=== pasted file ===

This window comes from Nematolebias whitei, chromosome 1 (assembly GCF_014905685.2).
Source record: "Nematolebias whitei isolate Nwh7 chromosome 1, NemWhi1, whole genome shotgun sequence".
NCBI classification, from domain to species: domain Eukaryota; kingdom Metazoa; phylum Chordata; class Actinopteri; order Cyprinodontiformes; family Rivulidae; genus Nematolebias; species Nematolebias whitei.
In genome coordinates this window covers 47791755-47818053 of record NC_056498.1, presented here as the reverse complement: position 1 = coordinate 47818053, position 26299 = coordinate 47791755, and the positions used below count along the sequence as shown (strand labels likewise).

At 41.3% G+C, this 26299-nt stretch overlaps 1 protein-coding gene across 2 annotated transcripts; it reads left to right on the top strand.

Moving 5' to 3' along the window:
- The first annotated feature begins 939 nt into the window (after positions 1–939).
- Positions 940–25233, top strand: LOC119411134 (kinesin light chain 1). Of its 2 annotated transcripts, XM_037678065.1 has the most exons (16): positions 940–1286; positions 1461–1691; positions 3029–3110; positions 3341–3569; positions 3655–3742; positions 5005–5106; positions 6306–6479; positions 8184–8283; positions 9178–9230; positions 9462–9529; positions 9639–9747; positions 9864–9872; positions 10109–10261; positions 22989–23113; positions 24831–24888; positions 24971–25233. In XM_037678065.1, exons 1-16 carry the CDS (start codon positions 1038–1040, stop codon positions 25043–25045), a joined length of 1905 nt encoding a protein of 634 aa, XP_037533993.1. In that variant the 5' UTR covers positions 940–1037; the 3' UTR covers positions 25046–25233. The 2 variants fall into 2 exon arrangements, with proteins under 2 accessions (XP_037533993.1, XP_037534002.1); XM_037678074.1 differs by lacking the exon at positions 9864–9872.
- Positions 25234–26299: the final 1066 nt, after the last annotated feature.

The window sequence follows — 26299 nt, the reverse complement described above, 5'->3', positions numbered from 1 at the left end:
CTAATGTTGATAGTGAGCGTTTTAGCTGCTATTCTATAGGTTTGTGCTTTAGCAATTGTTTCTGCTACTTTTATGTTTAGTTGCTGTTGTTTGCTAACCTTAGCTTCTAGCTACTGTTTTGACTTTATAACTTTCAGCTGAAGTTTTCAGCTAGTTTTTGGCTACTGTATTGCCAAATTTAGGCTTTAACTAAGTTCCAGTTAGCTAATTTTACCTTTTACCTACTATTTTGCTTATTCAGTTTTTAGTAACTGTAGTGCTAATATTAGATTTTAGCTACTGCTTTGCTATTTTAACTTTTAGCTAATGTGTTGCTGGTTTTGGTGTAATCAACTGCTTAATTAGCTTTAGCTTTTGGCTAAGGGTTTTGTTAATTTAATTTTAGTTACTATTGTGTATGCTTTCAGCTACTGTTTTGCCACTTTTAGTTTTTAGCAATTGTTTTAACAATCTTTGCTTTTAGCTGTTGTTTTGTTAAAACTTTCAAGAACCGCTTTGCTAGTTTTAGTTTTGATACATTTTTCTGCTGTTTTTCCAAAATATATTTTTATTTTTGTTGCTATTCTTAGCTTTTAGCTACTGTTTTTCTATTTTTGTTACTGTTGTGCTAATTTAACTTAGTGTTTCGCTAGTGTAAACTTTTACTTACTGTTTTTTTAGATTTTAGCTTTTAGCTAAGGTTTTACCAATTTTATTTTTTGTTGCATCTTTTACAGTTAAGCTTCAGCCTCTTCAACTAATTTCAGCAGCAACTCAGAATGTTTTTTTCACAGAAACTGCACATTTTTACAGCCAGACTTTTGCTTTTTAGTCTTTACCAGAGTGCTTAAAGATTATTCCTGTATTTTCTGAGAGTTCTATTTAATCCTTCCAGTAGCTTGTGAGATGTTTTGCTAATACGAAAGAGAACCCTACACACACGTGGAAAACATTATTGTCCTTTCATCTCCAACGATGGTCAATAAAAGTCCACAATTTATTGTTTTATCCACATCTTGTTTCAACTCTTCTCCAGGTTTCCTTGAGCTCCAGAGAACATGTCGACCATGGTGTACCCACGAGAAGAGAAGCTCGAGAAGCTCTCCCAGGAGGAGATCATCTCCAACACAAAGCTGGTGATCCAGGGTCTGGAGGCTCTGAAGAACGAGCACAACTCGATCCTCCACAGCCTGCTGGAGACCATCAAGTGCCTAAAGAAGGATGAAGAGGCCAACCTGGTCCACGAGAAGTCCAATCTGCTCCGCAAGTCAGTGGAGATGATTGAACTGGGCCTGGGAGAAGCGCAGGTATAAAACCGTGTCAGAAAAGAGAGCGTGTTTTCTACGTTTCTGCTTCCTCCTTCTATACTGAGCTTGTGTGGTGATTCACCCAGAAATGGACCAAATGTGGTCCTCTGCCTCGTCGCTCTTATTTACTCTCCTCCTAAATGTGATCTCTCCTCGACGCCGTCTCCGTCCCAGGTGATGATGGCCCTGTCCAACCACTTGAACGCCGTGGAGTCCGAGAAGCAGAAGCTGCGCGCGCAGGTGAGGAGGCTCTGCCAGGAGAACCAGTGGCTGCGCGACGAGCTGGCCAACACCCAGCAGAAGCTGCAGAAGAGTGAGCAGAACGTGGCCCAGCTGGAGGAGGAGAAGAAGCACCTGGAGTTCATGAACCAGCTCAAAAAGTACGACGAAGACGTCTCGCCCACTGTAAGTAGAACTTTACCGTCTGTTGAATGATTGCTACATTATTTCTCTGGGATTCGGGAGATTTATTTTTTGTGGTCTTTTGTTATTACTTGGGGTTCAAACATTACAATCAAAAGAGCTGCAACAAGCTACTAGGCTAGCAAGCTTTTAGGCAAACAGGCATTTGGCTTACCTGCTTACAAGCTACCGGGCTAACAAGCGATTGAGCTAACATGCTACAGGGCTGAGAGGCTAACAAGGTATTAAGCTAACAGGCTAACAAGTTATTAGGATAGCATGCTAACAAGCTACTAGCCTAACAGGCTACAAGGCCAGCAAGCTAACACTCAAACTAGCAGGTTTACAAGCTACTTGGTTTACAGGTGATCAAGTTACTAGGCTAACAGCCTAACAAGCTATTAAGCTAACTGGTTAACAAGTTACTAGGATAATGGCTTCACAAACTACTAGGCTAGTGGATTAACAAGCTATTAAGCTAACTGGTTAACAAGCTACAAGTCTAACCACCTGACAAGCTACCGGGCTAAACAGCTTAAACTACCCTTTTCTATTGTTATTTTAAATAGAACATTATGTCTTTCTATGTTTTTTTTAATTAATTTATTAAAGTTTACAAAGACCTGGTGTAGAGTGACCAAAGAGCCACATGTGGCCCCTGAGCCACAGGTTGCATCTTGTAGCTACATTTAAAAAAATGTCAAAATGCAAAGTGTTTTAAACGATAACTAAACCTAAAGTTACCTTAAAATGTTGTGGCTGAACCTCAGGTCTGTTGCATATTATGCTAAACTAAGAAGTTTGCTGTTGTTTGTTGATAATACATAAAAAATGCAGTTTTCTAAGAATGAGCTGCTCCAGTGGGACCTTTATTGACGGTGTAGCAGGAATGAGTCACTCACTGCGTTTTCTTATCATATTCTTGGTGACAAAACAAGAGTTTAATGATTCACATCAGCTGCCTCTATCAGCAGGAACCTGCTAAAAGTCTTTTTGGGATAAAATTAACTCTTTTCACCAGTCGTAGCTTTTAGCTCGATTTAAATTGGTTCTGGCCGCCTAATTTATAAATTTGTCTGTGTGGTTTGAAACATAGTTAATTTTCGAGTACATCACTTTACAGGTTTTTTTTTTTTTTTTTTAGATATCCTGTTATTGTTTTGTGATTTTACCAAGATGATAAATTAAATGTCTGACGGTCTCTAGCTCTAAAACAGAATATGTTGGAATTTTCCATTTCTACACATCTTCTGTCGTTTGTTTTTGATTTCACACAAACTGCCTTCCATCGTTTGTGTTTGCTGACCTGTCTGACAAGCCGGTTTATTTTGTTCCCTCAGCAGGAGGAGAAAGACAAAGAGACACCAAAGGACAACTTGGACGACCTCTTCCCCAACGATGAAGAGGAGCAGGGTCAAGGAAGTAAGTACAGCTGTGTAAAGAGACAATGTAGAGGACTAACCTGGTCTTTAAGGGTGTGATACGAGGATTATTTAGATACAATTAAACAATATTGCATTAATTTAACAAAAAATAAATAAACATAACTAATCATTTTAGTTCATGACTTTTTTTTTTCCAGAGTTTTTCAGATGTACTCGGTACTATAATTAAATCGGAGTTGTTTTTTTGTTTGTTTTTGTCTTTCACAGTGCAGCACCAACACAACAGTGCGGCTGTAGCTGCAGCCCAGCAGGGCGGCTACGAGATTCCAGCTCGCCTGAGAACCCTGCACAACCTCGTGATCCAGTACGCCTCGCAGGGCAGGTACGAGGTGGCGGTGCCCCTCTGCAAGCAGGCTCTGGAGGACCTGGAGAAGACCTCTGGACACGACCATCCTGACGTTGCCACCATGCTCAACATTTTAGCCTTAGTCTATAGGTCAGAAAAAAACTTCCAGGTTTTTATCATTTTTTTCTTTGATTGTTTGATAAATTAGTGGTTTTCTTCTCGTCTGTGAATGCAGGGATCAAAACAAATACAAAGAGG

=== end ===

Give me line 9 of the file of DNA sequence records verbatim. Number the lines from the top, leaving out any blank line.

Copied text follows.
- Positions 25234–26299: the final 1066 nt, after the last annotated feature.